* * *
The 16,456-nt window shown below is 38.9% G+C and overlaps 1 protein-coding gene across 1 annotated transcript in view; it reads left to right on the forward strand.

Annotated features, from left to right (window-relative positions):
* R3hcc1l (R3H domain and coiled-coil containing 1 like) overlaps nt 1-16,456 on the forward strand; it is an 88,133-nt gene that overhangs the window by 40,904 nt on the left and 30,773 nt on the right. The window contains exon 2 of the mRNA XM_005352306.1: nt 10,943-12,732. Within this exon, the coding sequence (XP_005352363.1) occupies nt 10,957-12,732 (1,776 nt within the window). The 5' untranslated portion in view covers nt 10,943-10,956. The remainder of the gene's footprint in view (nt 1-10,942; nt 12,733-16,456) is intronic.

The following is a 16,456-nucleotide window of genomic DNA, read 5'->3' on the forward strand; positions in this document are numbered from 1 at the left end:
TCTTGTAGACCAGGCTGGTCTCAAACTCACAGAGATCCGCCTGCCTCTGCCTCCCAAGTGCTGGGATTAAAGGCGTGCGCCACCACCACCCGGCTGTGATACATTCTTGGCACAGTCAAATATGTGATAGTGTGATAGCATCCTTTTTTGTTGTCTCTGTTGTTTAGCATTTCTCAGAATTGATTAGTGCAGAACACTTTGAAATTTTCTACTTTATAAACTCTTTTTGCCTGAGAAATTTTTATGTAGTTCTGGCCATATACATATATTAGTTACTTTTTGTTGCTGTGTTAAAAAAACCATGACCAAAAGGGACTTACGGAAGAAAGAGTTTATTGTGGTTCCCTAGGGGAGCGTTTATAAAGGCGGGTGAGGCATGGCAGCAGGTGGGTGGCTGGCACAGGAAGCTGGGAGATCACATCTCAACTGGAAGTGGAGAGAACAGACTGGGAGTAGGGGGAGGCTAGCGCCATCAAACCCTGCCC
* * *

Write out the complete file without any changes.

The 16,456-nt window shown below is 38.9% G+C and overlaps 1 protein-coding gene across 1 annotated transcript in view; it reads left to right on the forward strand.

Annotated features, from left to right (window-relative positions):
* R3hcc1l (R3H domain and coiled-coil containing 1 like) overlaps nt 1-16,456 on the forward strand; it is an 88,133-nt gene that overhangs the window by 40,904 nt on the left and 30,773 nt on the right. The window contains exon 2 of the mRNA XM_005352306.1: nt 10,943-12,732. Within this exon, the coding sequence (XP_005352363.1) occupies nt 10,957-12,732 (1,776 nt within the window). The 5' untranslated portion in view covers nt 10,943-10,956. The remainder of the gene's footprint in view (nt 1-10,942; nt 12,733-16,456) is intronic.

The following is a 16,456-nucleotide window of genomic DNA, read 5'->3' on the forward strand; positions in this document are numbered from 1 at the left end:
TCTTGTAGACCAGGCTGGTCTCAAACTCACAGAGATCCGCCTGCCTCTGCCTCCCAAGTGCTGGGATTAAAGGCGTGCGCCACCACCACCCGGCTGTGATACATTCTTGGCACAGTCAAATATGTGATAGTGTGATAGCATCCTTTTTTGTTGTCTCTGTTGTTTAGCATTTCTCAGAATTGATTAGTGCAGAACACTTTGAAATTTTCTACTTTATAAACTCTTTTTGCCTGAGAAATTTTTATGTAGTTCTGGCCATATACATATATTAGTTACTTTTTGTTGCTGTGTTAAAAAAACCATGACCAAAAGGGACTTACGGAAGAAAGAGTTTATTGTGGTTCCCTAGGGGAGCGTTTATAAAGGCGGGTGAGGCATGGCAGCAGGTGGGTGGCTGGCACAGGAAGCTGGGAGATCACATCTCAACTGGAAGTGGAGAGAACAGACTGGGAGTAGGGGGAGGCTAGCGCCATCAAACCCTGCCC